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Effects of harvest and climate change on polar marine ecosystems : case studies from the Antarctic Peninsula and Hudson Bay

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Title: Effects of harvest and climate change on polar marine ecosystems : case studies from the Antarctic Peninsula and Hudson Bay
Author: Hoover, Carie
Degree Doctor of Philosophy - PhD
Program Resource Management and Environmental Studies
Copyright Date: 2012
Publicly Available in cIRcle 2012-04-19
Abstract: This thesis applies food web modelling to increase our understanding of how the interaction of climate change and exploitation have historically altered, and continue to alter, marine polar ecosystems. Understanding stressors responsible for ecosystem level changes is important not only to the people and industries reliant on the resources, but for managers to make future decisions on resource uses. The first two chapters develop models of Hudson Bay (Arctic) and Antarctic Peninsula (Antarctic) marine ecosystems, focused on re-creating changes in the past 30 years. Both ecosystems have undergone changes due to environmental factors, which are incorporated into the models. While the Hudson Bay model exhibits a shift from benthic to pelagic species, the Antarctic Peninsula model is identified to have more uniform declines across all species, as the main trophic link in the ecosystem, Antarctic krill declines. Model simulations are continued in the next two chapters, whereby future environmental changes are tested in conjunction with multiple exploitation levels. For Hudson Bay, continued harvest of marine mammals at current conditions results in large-scale declines for some species (narwhal, eastern Hudson Bay beluga, polar bears, and walrus), indicating current harvest levels are too high to sustain long term. Further shifts from benthic to pelagic species in the lower trophic levels favor fish species such as capelin and sandlance. Future simulations of the Antarctic Peninsula identify large reductions in ecosystem biomass of all species due changes in environmental conditions and an overall reduction in krill, with minimal ecosystem impacts from harvest. In the last chapter, an economic model is constructed to assess the use value of hunting narwhal and beluga in the Hudson Bay region. The economic impact to northern residents is considered as future model simulations of Hudson Bay reveal that these species may be susceptible to population declines, and issues of food security are becoming increasingly important. Economic analysis reveals the motivation to hunt in Hudson Bay may not be economically-driven, there are substantial benefits derived by northern communities through narwhal and beluga hunts. Results for each ecosystem are discussed as they pertain to future research and management of each ecosystem.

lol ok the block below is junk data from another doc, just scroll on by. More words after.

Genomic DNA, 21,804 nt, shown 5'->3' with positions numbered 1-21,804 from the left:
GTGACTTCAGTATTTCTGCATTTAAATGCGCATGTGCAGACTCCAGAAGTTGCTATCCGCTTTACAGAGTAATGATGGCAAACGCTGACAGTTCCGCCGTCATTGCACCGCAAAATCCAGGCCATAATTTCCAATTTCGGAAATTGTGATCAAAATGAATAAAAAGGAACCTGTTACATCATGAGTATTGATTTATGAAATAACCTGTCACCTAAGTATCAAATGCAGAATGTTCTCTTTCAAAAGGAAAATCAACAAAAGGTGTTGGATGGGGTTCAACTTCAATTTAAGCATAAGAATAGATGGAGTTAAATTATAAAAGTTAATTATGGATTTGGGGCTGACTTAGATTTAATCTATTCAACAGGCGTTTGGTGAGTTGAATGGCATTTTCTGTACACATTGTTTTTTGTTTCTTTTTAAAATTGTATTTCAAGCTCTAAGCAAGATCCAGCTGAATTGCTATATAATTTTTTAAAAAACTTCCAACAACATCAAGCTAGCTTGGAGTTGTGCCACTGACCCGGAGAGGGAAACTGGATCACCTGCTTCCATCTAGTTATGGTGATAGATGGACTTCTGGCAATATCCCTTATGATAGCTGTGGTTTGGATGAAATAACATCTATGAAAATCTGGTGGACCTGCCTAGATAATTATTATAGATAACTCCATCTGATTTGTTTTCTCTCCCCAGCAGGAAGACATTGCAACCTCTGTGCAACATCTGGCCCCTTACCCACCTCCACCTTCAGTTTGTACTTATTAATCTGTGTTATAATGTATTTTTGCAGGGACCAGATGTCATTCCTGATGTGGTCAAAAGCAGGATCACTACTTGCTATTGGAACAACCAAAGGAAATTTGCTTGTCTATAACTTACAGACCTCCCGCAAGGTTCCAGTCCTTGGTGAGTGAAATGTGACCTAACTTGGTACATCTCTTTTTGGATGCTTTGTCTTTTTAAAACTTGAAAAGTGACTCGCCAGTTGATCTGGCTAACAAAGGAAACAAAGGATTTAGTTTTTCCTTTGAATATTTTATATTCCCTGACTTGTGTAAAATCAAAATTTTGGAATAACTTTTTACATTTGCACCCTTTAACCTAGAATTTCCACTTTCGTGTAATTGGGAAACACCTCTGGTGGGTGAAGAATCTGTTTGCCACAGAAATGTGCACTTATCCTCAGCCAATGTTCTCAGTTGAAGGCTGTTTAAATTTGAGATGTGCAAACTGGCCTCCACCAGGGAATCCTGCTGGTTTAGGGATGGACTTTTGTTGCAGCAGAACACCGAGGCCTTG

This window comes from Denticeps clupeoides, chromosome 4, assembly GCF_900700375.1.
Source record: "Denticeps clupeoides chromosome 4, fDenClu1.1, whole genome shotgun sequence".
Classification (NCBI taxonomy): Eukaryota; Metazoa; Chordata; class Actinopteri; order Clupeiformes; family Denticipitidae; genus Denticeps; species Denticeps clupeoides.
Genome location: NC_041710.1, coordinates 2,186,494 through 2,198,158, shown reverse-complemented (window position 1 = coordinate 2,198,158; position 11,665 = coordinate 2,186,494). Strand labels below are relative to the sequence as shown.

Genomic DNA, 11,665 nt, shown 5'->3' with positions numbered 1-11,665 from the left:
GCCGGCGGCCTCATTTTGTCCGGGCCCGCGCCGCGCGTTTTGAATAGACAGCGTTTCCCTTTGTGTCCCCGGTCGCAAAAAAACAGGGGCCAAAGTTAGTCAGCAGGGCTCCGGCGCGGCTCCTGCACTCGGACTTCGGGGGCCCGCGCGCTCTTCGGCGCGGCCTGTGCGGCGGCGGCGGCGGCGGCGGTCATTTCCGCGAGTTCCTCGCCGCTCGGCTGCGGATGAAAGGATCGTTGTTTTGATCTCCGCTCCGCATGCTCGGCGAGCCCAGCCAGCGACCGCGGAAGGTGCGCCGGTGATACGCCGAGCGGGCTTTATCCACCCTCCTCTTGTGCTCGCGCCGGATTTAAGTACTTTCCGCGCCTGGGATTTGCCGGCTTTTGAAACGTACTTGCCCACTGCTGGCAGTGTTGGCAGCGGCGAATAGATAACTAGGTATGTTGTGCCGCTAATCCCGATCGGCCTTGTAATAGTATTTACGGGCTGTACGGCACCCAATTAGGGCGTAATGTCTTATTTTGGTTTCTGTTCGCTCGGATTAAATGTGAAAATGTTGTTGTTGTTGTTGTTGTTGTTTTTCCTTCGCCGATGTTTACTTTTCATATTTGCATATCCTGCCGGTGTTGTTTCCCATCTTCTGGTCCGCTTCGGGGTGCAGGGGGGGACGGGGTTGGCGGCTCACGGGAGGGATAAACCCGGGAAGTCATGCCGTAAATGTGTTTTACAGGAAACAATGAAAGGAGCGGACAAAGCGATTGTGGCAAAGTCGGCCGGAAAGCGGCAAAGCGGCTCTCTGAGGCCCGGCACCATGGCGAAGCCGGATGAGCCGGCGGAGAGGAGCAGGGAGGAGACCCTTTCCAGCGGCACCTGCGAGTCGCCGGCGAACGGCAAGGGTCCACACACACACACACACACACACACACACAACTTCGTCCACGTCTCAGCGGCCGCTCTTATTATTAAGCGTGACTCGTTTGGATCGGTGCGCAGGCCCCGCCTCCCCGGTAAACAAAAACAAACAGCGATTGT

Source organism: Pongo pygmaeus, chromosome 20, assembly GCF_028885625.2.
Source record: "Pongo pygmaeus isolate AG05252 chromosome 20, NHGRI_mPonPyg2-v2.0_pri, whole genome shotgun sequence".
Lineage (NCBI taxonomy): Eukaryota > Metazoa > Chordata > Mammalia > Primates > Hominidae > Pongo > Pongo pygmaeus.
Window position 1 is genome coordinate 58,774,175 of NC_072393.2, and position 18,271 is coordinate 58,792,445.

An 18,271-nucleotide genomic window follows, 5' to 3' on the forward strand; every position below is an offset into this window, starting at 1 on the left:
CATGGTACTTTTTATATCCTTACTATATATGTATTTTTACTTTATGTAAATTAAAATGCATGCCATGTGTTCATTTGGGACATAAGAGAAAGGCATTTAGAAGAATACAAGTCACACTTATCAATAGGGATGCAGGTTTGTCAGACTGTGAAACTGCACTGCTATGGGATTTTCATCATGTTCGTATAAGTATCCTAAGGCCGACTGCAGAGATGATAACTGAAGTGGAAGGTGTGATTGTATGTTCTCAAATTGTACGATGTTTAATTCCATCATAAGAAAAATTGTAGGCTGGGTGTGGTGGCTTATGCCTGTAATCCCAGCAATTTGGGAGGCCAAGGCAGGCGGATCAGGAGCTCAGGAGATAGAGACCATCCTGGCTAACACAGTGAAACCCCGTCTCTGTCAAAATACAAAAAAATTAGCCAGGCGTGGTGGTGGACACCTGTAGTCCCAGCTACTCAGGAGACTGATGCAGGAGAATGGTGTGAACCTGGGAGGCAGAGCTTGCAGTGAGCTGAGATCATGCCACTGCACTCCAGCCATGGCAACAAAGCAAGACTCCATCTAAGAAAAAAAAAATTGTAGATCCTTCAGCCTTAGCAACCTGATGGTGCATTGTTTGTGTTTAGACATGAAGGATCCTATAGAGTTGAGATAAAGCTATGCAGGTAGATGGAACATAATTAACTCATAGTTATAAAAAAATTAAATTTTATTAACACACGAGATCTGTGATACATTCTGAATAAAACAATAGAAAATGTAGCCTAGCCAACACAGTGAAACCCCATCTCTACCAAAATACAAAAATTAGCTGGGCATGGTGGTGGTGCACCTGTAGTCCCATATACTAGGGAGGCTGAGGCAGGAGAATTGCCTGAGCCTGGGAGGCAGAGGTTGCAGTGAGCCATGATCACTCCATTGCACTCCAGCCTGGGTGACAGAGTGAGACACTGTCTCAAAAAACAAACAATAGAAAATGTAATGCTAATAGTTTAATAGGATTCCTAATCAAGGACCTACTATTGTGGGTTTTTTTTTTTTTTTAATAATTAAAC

URI: http://hdl.handle.net/2429/42101
Scholarly Level: Graduate

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